Half a century ago, Belgian Zoologist Bernard Heuvelmans first codified cryptozoology in his book On the Track of Unknown Animals.

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Wednesday, November 14, 2012

CRYPTOLINK: Thylacine by Harry Burrell

Harry Burrell's captive thylacine with chicken
One of the projects that I have been working on for the last few years is an analysis of the thylacine photographs by Harry Burrell. There is presently a debate surrounding the authenticity of the images, but I believe that I have strong enough evidence to prove that they are genuine.
The debate surrounding the images was triggered by a report published in 2005 in Australian Zoologist magazine, in which animal studies writer Carol Freeman put forward her belief that the images had been staged using taxidermied specimens. I have great respect for the work of Carol Freeman, who has an understandably high and well deserved international reputation as a thylacine researcher. But unfortunately I strongly disagree with her findings, I think that it is very important that the case for the authenticity of the images be put forward.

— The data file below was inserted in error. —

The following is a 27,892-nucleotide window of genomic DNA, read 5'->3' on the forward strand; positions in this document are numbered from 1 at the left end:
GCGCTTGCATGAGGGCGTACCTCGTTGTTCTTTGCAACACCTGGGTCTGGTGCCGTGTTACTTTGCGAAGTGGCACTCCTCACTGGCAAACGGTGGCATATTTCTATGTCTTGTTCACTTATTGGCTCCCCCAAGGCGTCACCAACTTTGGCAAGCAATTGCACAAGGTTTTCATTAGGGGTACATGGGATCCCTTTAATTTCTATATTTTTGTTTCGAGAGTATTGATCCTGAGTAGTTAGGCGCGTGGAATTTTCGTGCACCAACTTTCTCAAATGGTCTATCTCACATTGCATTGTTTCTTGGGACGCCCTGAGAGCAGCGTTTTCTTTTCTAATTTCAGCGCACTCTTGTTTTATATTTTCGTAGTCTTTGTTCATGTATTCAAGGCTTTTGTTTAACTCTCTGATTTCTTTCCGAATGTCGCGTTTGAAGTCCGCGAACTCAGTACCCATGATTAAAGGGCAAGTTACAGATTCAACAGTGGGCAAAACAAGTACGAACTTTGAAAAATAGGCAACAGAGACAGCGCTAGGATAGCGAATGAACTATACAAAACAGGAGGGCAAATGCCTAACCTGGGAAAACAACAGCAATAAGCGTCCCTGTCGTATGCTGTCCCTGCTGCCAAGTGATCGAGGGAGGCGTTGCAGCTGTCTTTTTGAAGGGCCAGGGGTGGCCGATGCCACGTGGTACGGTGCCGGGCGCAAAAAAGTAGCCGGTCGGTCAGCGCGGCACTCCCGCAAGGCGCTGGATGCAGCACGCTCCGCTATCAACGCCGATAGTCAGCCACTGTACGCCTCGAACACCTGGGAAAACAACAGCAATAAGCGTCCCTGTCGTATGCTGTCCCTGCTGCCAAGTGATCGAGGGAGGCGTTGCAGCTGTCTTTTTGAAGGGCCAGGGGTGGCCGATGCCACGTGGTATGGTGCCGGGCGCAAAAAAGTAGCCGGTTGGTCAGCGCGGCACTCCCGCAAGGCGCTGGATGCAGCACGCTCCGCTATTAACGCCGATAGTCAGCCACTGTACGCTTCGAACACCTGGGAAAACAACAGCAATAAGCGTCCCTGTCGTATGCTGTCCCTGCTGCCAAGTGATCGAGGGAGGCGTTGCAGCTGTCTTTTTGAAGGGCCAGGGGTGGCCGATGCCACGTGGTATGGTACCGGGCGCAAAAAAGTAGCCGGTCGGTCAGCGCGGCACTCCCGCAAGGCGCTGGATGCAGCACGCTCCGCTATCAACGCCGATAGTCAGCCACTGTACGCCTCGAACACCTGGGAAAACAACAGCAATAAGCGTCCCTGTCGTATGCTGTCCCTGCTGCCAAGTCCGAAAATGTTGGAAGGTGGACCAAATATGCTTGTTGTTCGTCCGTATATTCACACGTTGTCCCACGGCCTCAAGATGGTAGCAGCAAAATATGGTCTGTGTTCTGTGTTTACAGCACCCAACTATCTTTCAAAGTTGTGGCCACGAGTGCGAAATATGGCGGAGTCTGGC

Read on...

1 comment:

Carl said...

I asked my father as a Taxidermist and in his professional opinion he believes the photograph to be of a live Thylacine. At this particular time Taxidermists were still wrapping the interior body with woodwool and coating it with clay as apposed to the foam bodies of today. This means unless it was mounted to a very high standard (like the work of Roland Ward Co etc) we would see more shrinkage. This seriously alters the appearance of the finished product making it less natural looking (everyone must have seen old taxidermy at some point and thought this looks bloody awful lol).
Not only does the Thylacine look alive so does the chicken, it appears one wing is still moving and slightly blurring the image.
Looks like it may have been startled to me! maybe there was someone else present standing out of shot behind the chicken wire in front of the animal and they were the one who initially disturbed it.
Some might say it looks static but it could also just be alert. Taxidermists and the public at that time used to like the piece to be mounted in a position to look as if it was doing something, usually in an aggressive stance with predators and this is obviously not the case here. In our opinion this Thylacine was very much alive when photographed just shocked.